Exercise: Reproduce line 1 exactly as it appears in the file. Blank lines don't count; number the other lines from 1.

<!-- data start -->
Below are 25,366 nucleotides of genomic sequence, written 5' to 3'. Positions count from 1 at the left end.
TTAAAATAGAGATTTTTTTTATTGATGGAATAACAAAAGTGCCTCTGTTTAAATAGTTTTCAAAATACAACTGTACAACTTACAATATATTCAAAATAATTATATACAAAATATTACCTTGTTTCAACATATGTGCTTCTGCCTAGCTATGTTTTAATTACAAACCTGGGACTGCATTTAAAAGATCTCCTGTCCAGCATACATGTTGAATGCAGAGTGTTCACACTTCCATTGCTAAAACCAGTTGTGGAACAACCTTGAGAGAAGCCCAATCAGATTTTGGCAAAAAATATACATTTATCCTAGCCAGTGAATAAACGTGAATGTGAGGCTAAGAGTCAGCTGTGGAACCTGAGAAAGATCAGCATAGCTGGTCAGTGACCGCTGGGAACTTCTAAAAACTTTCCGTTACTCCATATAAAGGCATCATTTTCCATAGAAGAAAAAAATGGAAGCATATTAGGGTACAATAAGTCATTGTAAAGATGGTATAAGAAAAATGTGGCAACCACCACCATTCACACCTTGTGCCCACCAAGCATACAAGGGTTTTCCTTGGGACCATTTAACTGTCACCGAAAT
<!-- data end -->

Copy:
Below are 25,366 nucleotides of genomic sequence, written 5' to 3'. Positions count from 1 at the left end.